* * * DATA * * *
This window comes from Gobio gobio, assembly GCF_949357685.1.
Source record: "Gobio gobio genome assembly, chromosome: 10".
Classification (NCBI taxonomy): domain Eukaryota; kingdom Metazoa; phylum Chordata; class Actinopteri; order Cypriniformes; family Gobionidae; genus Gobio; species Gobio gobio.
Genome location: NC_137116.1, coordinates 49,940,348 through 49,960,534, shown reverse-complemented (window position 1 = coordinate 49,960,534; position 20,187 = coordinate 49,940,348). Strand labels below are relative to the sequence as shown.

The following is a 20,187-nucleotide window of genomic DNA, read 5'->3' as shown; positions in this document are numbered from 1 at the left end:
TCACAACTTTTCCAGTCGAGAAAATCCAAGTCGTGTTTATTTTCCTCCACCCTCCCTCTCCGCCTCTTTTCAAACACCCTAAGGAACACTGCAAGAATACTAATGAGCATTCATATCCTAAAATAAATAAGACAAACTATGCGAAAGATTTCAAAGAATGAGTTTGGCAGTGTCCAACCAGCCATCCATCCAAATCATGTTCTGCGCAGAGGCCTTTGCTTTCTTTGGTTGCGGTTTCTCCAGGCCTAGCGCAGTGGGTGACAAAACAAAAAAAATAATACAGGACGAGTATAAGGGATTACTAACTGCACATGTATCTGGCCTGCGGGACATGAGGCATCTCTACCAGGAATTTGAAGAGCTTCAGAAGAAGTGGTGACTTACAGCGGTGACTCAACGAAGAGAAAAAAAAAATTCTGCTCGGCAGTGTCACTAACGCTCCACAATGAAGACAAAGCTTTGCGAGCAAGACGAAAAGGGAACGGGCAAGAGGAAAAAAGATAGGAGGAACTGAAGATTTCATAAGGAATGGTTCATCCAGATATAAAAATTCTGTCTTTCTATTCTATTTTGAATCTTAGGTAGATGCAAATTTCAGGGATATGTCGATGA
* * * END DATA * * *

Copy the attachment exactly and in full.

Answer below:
This window comes from Gobio gobio, assembly GCF_949357685.1.
Source record: "Gobio gobio genome assembly, chromosome: 10".
Classification (NCBI taxonomy): domain Eukaryota; kingdom Metazoa; phylum Chordata; class Actinopteri; order Cypriniformes; family Gobionidae; genus Gobio; species Gobio gobio.
Genome location: NC_137116.1, coordinates 49,940,348 through 49,960,534, shown reverse-complemented (window position 1 = coordinate 49,960,534; position 20,187 = coordinate 49,940,348). Strand labels below are relative to the sequence as shown.

The following is a 20,187-nucleotide window of genomic DNA, read 5'->3' as shown; positions in this document are numbered from 1 at the left end:
TCACAACTTTTCCAGTCGAGAAAATCCAAGTCGTGTTTATTTTCCTCCACCCTCCCTCTCCGCCTCTTTTCAAACACCCTAAGGAACACTGCAAGAATACTAATGAGCATTCATATCCTAAAATAAATAAGACAAACTATGCGAAAGATTTCAAAGAATGAGTTTGGCAGTGTCCAACCAGCCATCCATCCAAATCATGTTCTGCGCAGAGGCCTTTGCTTTCTTTGGTTGCGGTTTCTCCAGGCCTAGCGCAGTGGGTGACAAAACAAAAAAAATAATACAGGACGAGTATAAGGGATTACTAACTGCACATGTATCTGGCCTGCGGGACATGAGGCATCTCTACCAGGAATTTGAAGAGCTTCAGAAGAAGTGGTGACTTACAGCGGTGACTCAACGAAGAGAAAAAAAAAATTCTGCTCGGCAGTGTCACTAACGCTCCACAATGAAGACAAAGCTTTGCGAGCAAGACGAAAAGGGAACGGGCAAGAGGAAAAAAGATAGGAGGAACTGAAGATTTCATAAGGAATGGTTCATCCAGATATAAAAATTCTGTCTTTCTATTCTATTTTGAATCTTAGGTAGATGCAAATTTCAGGGATATGTCGATGA